POINT OF VIEW: Spicing Your Story Up With Slang

bunny boots

Hey all,

Today’s column will be short but sweet, as I am in the throes of preparing to go to the Dreamspinner retreat in Orlando Thursday (*waves at all my author friends*).

So I thought I’d talk a little more about my new holiday story “Melt.” It’s set in Antarctica, and I found a cool site that includes some Antartcic slang. Whether you’re writing a future world or something in the next city over, including some local idioms and slang can add additional layers to your storytelling.

Here are a few from CoolAntarctica.com:

Antarctic 10 – A person of the opposite sex who might be considered a “5” elsewhere.

Bolo – Burnt-out-left-over an expeditioner who has been in the Antarctic for too long.

Bunny Boots – Boots for extremely cold weather, large, white and plain, but effective, the name comes from a layer of rabbit fur that’s supposed to be part of the insulation (actually wool felt).

Country Mice – Scientists and their assistants who get to travel to camps around Antarctica.

Fingy – The pronunciation of F.N.G.. A derogatory term of uncertain origin for the F… New Guy (or Girl). Originally used in Vietnam to describe a solider on their first tour of duty.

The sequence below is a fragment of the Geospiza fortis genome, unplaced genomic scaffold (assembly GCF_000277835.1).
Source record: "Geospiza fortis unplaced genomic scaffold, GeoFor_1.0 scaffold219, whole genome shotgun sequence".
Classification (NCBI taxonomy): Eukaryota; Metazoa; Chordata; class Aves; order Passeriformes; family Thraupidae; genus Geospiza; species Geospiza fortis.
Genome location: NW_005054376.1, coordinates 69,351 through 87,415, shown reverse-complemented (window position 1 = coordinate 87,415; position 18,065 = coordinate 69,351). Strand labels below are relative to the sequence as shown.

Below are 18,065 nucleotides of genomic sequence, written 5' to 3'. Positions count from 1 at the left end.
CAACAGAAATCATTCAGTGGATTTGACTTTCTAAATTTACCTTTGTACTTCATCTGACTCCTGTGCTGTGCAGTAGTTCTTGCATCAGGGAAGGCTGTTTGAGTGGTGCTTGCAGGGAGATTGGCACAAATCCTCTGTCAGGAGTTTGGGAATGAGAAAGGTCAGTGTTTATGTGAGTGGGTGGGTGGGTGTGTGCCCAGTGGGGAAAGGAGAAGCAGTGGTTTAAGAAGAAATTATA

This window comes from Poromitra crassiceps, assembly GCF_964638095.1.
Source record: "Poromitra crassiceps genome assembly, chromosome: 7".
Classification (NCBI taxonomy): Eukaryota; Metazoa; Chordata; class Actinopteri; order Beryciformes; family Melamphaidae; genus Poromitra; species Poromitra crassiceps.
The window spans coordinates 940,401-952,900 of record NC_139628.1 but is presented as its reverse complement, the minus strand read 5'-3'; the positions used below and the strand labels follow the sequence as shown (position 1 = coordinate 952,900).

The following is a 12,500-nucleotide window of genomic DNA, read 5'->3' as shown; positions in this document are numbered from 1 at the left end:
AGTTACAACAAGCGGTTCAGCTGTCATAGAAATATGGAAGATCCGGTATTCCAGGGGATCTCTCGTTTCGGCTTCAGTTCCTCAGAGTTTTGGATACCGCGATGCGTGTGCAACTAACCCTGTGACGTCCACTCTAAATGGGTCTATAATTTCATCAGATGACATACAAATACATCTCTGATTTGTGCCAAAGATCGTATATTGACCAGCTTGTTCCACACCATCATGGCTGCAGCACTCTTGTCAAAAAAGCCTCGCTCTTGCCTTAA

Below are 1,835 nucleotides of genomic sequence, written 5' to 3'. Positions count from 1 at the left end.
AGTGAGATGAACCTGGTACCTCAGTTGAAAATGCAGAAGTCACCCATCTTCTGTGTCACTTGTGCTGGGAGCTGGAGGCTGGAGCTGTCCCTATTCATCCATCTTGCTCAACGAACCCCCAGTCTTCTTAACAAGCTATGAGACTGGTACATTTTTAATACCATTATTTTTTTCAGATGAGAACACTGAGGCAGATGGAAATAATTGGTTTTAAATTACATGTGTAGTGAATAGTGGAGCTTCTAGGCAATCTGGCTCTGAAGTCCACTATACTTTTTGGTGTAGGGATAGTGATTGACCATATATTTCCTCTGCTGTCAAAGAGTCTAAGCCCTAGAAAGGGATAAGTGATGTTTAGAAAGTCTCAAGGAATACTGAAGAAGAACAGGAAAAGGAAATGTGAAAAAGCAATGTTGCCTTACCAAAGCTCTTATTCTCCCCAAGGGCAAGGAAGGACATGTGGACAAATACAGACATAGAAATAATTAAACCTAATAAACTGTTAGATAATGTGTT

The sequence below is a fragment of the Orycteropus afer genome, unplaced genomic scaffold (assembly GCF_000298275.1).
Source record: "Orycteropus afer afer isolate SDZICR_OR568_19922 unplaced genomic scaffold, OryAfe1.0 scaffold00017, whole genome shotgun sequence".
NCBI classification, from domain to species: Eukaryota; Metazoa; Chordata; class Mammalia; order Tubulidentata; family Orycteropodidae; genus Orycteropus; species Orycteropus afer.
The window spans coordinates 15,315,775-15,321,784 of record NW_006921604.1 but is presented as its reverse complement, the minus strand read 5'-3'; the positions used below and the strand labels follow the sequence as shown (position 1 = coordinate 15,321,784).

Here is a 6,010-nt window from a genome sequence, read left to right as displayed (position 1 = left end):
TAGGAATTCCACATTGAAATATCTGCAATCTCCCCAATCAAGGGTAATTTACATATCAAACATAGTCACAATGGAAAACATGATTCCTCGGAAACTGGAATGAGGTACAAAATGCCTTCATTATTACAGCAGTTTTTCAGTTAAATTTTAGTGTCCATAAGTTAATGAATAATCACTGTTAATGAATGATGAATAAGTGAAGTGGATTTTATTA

Hollywood ShowerA naval term, derisively used to describe showers of longer than the allotted two minutes (fresh water in liquid form is relatively rare in Antarctica)

Manhaul – A sledging trip where the sledge is pulled by men rather than vehicles.

Nutty (alt) – The general term for any type of chocolate or sweets / candy, whether it contains nuts or not. A personal note here, when I first arrived in Antarctica I was most unimpressed with the unhealthiness of the food that people took out with them when leaving base for a day trip – one to three bars of chocolate and nothing else. Being of sterner stuff I promptly made myself some healthy sandwiches (tuna and mayonnaise if I remember rightly) – I was observed with interest but without comment by other (wiser) people around. Come lunch break, while others tucked into their hard but edible “nutty” I sat and sucked on a frozen sandwich.

There are many more at the link, but you can see how much flavor they can add to the story. Plus some of them are just really fun to say. *goes to get his bunny boots*

To my author friends, how have you used slang and/or idioms to brighten up a story?